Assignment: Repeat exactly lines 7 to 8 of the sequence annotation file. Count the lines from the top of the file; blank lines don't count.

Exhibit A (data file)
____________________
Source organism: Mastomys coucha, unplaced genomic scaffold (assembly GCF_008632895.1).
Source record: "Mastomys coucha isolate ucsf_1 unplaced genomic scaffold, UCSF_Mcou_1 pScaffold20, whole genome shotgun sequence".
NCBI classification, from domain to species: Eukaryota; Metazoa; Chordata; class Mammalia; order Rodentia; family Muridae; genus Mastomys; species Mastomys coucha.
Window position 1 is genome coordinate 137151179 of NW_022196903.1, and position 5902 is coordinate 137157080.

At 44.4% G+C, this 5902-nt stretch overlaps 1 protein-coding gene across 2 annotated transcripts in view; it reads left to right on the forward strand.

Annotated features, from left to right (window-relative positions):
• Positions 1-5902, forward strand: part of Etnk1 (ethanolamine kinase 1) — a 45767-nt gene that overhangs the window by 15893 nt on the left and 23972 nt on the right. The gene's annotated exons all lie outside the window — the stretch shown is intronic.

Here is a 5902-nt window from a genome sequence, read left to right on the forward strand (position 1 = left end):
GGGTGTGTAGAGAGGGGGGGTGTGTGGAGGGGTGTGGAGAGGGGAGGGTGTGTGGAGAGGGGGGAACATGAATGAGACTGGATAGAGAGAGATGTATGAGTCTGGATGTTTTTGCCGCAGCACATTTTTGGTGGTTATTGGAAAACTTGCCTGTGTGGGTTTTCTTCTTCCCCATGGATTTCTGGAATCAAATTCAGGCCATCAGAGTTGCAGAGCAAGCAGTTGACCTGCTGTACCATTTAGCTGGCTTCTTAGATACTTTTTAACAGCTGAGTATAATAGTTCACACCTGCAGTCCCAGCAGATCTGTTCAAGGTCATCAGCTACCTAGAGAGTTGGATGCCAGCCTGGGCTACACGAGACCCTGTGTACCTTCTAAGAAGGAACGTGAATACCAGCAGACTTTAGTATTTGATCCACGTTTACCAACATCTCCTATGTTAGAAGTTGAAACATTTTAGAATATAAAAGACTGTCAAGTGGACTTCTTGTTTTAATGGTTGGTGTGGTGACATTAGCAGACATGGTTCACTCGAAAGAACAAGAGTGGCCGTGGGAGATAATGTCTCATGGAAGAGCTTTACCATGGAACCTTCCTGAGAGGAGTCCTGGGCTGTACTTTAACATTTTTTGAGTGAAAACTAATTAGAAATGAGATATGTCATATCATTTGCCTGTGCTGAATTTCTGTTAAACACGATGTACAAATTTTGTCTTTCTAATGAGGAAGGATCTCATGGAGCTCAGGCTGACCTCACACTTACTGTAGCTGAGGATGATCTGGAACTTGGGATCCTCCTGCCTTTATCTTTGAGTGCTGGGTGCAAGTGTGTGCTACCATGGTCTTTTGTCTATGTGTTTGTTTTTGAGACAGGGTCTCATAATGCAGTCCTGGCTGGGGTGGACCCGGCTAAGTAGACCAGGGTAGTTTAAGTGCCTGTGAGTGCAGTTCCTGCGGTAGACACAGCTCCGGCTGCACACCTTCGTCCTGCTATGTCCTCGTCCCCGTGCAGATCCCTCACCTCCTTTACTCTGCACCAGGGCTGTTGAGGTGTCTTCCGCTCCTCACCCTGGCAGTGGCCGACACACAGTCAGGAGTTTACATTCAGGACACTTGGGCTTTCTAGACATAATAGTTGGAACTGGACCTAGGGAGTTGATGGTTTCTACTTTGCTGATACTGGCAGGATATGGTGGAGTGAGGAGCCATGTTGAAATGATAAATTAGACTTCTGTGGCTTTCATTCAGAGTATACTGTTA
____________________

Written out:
• Positions 1-5902, forward strand: part of Etnk1 (ethanolamine kinase 1) — a 45767-nt gene that overhangs the window by 15893 nt on the left and 23972 nt on the right. The gene's annotated exons all lie outside the window — the stretch shown is intronic.

Here is a 5902-nt window from a genome sequence, read left to right on the forward strand (position 1 = left end):